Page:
Is it true that some commercial fishing nets are 40 miles long? I heard a TV commentator accuse fishing fleets of “strip-mining the oceans.” If their nets are really that large, it certainly sounds like that’s what is happening!
—B. Johnson, Port Chester, NY
Considered the most destructive fishing technology ever devised, commercial “drift netting” involves vertically suspending near-transparent nylon nets in ocean waters with floats attached to the top and weights fixed to the bottom. Some are known to be as much as 50 miles wide, with a vertical height of about 50 feet deep. Once set, the nets are allowed to drift with the wind and currents (hence the term “drift net”) and to snag just about everything in their paths. Drift netting is considered to be the most efficient way to catch large amounts of the ocean’s biggest fish, including tuna, swordfish, marlin and salmon.
The problem with these gigantic nets is that they don’t discriminate between fish that can be sold for dinner tables and so-called “by-catch”—marine life not intended for food but which get hauled up anyway and then subsequently discarded dead back into the ocean. Drift netting is responsible not only for killing fish that will never be sold commercially, but also for the unnecessary death of hundreds of thousands of dolphins, seals, whales and sea turtles every year, despite international agreements outlawing the practice.
Driftnets also sometimes break loose, sailing through the oceans unattended, “ghost fishing” until they sink to the bottom under the weight of their victims or wash up onshore where they snag seabirds, seals and other unsuspecting wildlife.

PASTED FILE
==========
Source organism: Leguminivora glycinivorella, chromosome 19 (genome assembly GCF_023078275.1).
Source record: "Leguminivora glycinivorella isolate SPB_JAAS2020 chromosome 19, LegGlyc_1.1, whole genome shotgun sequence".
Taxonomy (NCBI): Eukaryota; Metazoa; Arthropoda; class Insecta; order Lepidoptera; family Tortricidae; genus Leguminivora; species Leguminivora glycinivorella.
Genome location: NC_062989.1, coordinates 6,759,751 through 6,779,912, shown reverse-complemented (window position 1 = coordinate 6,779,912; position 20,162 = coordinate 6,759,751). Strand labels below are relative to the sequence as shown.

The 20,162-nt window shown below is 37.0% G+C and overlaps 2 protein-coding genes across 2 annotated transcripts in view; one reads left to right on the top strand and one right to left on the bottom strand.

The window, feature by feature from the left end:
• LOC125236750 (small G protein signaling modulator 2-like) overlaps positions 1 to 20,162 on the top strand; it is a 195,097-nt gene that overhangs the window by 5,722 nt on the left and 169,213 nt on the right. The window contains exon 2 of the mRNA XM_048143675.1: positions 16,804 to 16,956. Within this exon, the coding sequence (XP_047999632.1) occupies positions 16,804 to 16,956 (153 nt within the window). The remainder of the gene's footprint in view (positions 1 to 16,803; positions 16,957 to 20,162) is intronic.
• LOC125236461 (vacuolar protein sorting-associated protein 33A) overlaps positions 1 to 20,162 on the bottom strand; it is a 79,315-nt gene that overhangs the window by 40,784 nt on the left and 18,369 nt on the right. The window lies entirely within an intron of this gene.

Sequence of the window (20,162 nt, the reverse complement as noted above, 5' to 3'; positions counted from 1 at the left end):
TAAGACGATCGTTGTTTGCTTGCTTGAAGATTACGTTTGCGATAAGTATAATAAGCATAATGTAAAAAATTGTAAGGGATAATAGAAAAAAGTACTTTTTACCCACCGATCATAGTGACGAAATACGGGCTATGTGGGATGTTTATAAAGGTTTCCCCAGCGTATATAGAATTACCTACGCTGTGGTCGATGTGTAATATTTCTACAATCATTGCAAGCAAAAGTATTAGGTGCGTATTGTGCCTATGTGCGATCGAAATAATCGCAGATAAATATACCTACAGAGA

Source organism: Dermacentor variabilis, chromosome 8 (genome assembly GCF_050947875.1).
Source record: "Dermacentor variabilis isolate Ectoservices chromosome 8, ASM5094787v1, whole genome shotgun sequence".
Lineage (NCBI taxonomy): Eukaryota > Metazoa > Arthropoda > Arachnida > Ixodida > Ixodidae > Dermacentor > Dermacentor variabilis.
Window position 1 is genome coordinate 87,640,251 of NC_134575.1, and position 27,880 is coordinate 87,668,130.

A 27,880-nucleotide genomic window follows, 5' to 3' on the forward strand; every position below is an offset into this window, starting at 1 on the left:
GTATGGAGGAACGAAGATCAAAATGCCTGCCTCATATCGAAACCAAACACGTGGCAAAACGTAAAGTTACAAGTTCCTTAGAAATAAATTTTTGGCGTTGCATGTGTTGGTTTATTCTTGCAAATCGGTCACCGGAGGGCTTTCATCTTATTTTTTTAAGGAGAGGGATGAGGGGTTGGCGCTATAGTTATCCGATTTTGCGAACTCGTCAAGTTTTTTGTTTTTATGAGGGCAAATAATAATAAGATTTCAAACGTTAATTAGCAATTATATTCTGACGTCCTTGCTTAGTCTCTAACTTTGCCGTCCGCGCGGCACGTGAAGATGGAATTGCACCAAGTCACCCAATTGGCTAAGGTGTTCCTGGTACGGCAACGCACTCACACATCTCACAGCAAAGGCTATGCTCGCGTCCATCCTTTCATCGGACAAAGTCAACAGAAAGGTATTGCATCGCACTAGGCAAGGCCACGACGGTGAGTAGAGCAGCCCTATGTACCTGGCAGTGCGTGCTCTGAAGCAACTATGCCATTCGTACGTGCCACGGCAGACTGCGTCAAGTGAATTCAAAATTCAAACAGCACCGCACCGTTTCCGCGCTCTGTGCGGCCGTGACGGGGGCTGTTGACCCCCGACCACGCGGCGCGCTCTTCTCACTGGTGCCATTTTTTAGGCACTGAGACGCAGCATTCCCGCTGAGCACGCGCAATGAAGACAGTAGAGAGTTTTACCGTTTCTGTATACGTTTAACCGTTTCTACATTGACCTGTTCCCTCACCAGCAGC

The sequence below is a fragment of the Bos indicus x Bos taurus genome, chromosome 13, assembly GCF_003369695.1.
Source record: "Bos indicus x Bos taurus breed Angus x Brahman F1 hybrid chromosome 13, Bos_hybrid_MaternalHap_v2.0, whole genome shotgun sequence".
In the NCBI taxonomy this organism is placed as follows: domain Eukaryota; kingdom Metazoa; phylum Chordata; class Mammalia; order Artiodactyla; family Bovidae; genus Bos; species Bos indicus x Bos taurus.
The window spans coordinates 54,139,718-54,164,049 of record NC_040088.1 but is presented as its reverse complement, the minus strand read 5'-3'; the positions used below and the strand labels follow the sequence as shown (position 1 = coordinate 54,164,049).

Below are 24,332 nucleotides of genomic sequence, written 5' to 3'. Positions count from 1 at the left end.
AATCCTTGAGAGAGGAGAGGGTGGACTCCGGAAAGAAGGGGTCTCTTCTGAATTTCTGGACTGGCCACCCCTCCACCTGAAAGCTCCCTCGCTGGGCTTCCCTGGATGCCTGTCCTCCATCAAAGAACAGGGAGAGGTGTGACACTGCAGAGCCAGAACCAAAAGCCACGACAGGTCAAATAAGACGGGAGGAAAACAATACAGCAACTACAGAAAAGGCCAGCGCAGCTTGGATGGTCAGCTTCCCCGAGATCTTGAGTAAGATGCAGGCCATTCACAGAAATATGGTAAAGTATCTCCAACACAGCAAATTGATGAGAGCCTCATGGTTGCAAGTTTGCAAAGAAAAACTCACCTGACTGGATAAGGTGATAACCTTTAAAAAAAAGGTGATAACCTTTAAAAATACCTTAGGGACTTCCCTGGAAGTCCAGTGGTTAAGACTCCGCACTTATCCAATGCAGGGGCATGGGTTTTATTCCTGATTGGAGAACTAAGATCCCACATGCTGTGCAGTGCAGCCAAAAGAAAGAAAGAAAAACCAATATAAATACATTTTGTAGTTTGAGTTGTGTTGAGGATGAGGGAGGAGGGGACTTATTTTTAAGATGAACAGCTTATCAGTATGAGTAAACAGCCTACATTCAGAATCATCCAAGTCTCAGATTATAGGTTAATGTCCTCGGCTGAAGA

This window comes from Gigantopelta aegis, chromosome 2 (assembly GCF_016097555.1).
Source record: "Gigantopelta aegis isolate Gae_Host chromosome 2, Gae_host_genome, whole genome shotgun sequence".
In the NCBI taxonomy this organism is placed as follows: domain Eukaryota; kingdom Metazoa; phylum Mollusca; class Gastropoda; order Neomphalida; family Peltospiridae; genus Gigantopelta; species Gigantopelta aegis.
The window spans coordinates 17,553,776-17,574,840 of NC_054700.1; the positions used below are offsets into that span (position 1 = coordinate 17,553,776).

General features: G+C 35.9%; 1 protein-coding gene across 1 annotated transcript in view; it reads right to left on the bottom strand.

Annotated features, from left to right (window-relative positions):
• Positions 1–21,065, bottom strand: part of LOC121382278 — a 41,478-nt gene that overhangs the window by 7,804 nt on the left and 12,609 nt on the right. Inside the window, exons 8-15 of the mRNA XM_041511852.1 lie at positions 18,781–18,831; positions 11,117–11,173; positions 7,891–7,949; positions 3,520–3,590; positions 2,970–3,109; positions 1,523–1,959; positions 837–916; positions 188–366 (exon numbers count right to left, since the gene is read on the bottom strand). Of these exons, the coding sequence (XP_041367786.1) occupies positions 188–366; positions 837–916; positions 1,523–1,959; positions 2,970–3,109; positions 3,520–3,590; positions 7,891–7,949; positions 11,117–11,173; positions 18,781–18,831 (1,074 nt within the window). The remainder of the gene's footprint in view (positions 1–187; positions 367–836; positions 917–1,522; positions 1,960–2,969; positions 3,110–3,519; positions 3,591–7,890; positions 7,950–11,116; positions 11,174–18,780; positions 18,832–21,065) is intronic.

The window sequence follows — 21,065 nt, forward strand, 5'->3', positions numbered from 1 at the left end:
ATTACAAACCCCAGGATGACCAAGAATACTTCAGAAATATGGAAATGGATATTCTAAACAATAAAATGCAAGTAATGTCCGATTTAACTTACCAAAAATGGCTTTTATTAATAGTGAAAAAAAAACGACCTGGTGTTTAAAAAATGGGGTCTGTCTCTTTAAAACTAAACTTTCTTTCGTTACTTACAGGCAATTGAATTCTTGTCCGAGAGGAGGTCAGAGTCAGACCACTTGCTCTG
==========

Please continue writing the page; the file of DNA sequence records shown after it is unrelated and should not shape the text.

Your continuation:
First developed by Japan in the 1970s, drift netting quickly caught on elsewhere and within just a decade scientists began to notice that the practice was taking a severe toll on marine biodiversity. Various experiments were conducted that bore out these concerns. A 1989 test using driftnets to catch tuna, for example, killed an average of four and a half marine mammals in every “set”—one whale or dolphin for every 10 tuna caught. Meanwhile, analysts observed a Japanese boat kill 59 dolphins and small whales in just 30 sets—a rate of almost two per set. With commercial fishing fleets legally deploying some 30,000 miles of driftnets around the world daily during the 1980s, the toll on marine life was no doubt staggering.
The first major effort to stop drift netting was the Wellington Convention, which was signed in New Zealand in 1989 and put into place a driftnet ban in the South Pacific. Four years later, the United Nations called for an international moratorium on the practice. Meanwhile, in 1992 Russia, Japan and the United States created the Convention for the Conservation of Anadromous Stocks in the North Pacific, banning all driftnets more than 1 1/2 miles in length (“anadromous” refers to fish like salmon that live in salt water but spawn in fresh water). South Korea signed on but China did not, though it agreed to let the U.S. Coast Guard help police its fleet. In 2002, the European Union banned drift netting by its member countries.
According to Earthtrust, a U.S. nonprofit committed to ending drift netting, despite such commitments commercial fishing fleets around the world still deploy tens of thousands of miles of driftnets on a daily basis. While efforts to stop the practice have no doubt had some effect, drift netting remains one of the biggest drivers of over-fishing today. As long as demand for tuna, salmon and other big fish continues, drift netting—illegal or otherwis
e—is likely to continue to wreak havoc on the world’s marine ecosystems.
CONTACT: Earthtrust’s DriftNetwork